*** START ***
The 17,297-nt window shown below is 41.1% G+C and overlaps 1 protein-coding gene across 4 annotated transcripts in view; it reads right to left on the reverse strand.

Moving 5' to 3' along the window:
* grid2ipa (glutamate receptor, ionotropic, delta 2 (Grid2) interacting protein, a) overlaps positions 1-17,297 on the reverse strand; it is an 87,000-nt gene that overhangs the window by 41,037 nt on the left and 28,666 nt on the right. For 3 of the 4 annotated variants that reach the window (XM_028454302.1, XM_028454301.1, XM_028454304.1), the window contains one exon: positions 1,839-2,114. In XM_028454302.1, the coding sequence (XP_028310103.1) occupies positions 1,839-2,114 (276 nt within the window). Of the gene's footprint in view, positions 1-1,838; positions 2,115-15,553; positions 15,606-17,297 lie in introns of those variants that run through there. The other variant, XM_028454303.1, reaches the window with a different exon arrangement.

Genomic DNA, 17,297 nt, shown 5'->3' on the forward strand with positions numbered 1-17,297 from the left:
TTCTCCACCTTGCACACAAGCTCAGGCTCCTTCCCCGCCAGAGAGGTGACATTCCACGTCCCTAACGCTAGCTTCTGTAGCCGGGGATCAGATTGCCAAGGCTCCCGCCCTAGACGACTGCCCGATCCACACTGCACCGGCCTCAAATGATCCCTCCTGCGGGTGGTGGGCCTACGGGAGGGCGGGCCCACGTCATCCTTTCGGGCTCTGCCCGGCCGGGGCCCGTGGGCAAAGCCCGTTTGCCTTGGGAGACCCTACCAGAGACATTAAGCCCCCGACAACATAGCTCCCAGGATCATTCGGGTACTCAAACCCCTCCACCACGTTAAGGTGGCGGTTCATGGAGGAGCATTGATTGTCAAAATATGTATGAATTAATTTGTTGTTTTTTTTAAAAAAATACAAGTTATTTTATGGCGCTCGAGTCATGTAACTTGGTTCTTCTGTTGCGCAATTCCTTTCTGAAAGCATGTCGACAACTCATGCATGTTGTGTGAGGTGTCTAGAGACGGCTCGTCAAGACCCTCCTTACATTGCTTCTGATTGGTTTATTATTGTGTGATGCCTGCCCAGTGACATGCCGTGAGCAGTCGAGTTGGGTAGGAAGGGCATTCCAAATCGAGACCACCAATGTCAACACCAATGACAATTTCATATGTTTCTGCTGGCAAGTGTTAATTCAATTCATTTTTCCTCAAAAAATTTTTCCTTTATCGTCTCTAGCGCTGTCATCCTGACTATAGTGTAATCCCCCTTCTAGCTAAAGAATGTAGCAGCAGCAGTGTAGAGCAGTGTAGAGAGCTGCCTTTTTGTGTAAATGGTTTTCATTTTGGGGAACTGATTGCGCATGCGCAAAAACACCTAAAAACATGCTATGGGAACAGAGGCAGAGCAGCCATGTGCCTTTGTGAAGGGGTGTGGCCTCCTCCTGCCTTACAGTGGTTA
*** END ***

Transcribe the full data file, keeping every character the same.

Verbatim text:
The 17,297-nt window shown below is 41.1% G+C and overlaps 1 protein-coding gene across 4 annotated transcripts in view; it reads right to left on the reverse strand.

Moving 5' to 3' along the window:
* grid2ipa (glutamate receptor, ionotropic, delta 2 (Grid2) interacting protein, a) overlaps positions 1-17,297 on the reverse strand; it is an 87,000-nt gene that overhangs the window by 41,037 nt on the left and 28,666 nt on the right. For 3 of the 4 annotated variants that reach the window (XM_028454302.1, XM_028454301.1, XM_028454304.1), the window contains one exon: positions 1,839-2,114. In XM_028454302.1, the coding sequence (XP_028310103.1) occupies positions 1,839-2,114 (276 nt within the window). Of the gene's footprint in view, positions 1-1,838; positions 2,115-15,553; positions 15,606-17,297 lie in introns of those variants that run through there. The other variant, XM_028454303.1, reaches the window with a different exon arrangement.

Genomic DNA, 17,297 nt, shown 5'->3' on the forward strand with positions numbered 1-17,297 from the left:
TTCTCCACCTTGCACACAAGCTCAGGCTCCTTCCCCGCCAGAGAGGTGACATTCCACGTCCCTAACGCTAGCTTCTGTAGCCGGGGATCAGATTGCCAAGGCTCCCGCCCTAGACGACTGCCCGATCCACACTGCACCGGCCTCAAATGATCCCTCCTGCGGGTGGTGGGCCTACGGGAGGGCGGGCCCACGTCATCCTTTCGGGCTCTGCCCGGCCGGGGCCCGTGGGCAAAGCCCGTTTGCCTTGGGAGACCCTACCAGAGACATTAAGCCCCCGACAACATAGCTCCCAGGATCATTCGGGTACTCAAACCCCTCCACCACGTTAAGGTGGCGGTTCATGGAGGAGCATTGATTGTCAAAATATGTATGAATTAATTTGTTGTTTTTTTTAAAAAAATACAAGTTATTTTATGGCGCTCGAGTCATGTAACTTGGTTCTTCTGTTGCGCAATTCCTTTCTGAAAGCATGTCGACAACTCATGCATGTTGTGTGAGGTGTCTAGAGACGGCTCGTCAAGACCCTCCTTACATTGCTTCTGATTGGTTTATTATTGTGTGATGCCTGCCCAGTGACATGCCGTGAGCAGTCGAGTTGGGTAGGAAGGGCATTCCAAATCGAGACCACCAATGTCAACACCAATGACAATTTCATATGTTTCTGCTGGCAAGTGTTAATTCAATTCATTTTTCCTCAAAAAATTTTTCCTTTATCGTCTCTAGCGCTGTCATCCTGACTATAGTGTAATCCCCCTTCTAGCTAAAGAATGTAGCAGCAGCAGTGTAGAGCAGTGTAGAGAGCTGCCTTTTTGTGTAAATGGTTTTCATTTTGGGGAACTGATTGCGCATGCGCAAAAACACCTAAAAACATGCTATGGGAACAGAGGCAGAGCAGCCATGTGCCTTTGTGAAGGGGTGTGGCCTCCTCCTGCCTTACAGTGGTTA